One of the most (in)famous long camera shots, one that remains throughout its length in a wide shot, is the final scene from Andrei Tarkovsky’s The Sacrifice. Alexander (Erland Josephson, an actor from many Bergman films) has set fire to his house; the camera documents its conflagration in a near seven-minute take. The shot as presented in the film, however, is a second effort. During the initial shooting, the single camera used, jammed, and the scene was ruined; the house was re-built in two weeks and this time cinematographer Sven Nykvist’s advice was taken, and a second camera was used as protection. This scene is often considered to be the longest shot in Tarkovsky’s work, a director known for extremely long shots. In fact, a tracking shot of dialogue with three characters early in the film is his longest, lasting about nine and a half minutes. Here is the final shot of the film.
There is also a long six-minute single shot telephone call in the cult film In Bruges, done by cinematographer Eigil Bryld. I was not able to find a video of it to embed.
Two of the most ambitious single shot scenes in recent memory are both from war films and they present very different styles. The bravura five-minute steadicam scene of the Dunkirk disaster from Atonement (cinematographer Seamus McGarvey, steadicam operator Peter Robertson, also the operator on In Bruges) has a haunting and dreamlike-like flow despite the chaos it depicts. Some have said it seems more like a set piece that slows down the action but its sense of real time immersion trumps, it seems to me, any kind of montage considerations.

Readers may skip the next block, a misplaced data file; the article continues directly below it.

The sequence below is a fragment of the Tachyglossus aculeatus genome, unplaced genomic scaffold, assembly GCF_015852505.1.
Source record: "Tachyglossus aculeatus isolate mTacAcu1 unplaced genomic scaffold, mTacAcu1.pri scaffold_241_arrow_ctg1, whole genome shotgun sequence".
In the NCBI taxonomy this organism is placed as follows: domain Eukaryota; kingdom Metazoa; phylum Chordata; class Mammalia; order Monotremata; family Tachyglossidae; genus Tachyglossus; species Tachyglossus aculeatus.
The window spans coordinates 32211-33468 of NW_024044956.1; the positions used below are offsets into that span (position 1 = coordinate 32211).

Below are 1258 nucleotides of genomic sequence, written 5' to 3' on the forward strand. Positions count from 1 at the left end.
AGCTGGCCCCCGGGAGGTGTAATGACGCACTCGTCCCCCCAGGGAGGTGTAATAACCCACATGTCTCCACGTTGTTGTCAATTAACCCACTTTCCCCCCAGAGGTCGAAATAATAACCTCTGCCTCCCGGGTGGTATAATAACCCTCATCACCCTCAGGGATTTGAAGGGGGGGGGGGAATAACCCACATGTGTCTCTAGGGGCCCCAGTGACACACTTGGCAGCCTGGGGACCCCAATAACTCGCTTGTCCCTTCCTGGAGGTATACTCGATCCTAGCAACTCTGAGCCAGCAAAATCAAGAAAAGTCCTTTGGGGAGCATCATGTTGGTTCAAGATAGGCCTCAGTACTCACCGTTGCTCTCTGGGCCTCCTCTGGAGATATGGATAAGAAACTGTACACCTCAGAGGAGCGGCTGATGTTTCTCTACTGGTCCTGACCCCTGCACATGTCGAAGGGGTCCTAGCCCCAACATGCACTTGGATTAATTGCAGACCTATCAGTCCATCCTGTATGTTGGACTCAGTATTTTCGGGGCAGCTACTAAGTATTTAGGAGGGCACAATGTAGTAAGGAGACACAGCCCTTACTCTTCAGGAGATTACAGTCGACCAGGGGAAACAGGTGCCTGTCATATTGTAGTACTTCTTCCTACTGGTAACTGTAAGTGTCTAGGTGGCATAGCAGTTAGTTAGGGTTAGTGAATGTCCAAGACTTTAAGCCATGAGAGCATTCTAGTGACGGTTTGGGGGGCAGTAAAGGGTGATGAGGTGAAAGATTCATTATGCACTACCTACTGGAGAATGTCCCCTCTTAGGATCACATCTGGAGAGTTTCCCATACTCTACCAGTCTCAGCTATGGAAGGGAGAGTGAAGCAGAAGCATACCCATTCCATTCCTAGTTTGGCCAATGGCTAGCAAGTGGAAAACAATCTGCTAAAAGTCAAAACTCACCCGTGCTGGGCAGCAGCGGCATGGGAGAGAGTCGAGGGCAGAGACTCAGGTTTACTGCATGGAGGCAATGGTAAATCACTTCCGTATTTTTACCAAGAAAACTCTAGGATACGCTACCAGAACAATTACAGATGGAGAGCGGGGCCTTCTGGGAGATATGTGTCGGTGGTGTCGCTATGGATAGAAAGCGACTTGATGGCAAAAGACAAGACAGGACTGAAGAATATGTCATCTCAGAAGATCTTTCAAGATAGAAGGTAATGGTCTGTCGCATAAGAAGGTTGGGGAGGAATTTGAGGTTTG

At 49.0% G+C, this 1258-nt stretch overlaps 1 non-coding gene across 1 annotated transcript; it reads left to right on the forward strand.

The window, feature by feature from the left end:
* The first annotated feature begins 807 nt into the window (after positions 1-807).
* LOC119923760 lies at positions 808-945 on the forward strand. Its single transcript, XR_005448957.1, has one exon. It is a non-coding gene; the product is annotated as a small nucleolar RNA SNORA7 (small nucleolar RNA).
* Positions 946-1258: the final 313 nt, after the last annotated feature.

On the other hand, the six-minute “Uprising” scene from Children of Men, shot in a handheld mode (Doggicam rig), has all the disruption of chaos cinema action but engages you almost as if you, too, are a combatant.
But its single shot aesthetic is actually a seamless blend of five shots over two locations and stitched by VFX supervisor Frazer Churchill. Cinematographer Emmanuel Lubezki reminded director Alfonso Cuaron of the cinema-verité style of The Battle of Algiers they had chosen for this film. One can’t help but speculate what that seminal film may have looked like had director Gillo Pontecorvo and cinematographer Marcello Gatti had access to the seamless work of CGI technology.
No VFX or computer technology is used in the justly famous jury room opening of Sidney Lumet’s first feature film, Twelve Angry Men, adapted from the teleplay of 1954 written by Reginald Rose. Its real time jury room sequence seems a natural for the Broadway stage, but it did not actually have a New York Broadway run until fifty years later, in 2004.
A high angle shot across a fan holds as the twelve jurors enter the room to begin deliberations. In the course of its almost seven minute length, all the men are introduced in a series of flowing vignettes. Lumet announced his feature film debut with this bravura shot, executed by cinematographer Boris Kaufman, fresh from his Oscar nomination for Baby Doll and a win for his first American feature two years before, On the Waterfront. (I had a YouTube video clip of this famous introduction but it was disabled just before posting this essay.) The Criterion Collection has just issued a new edition of the film with many extras including an interview on the work of Boris Kaufman on this and several other films, including the neglected but fascinating The Fugitive Kind, another Lumet/Kaufman collaboration.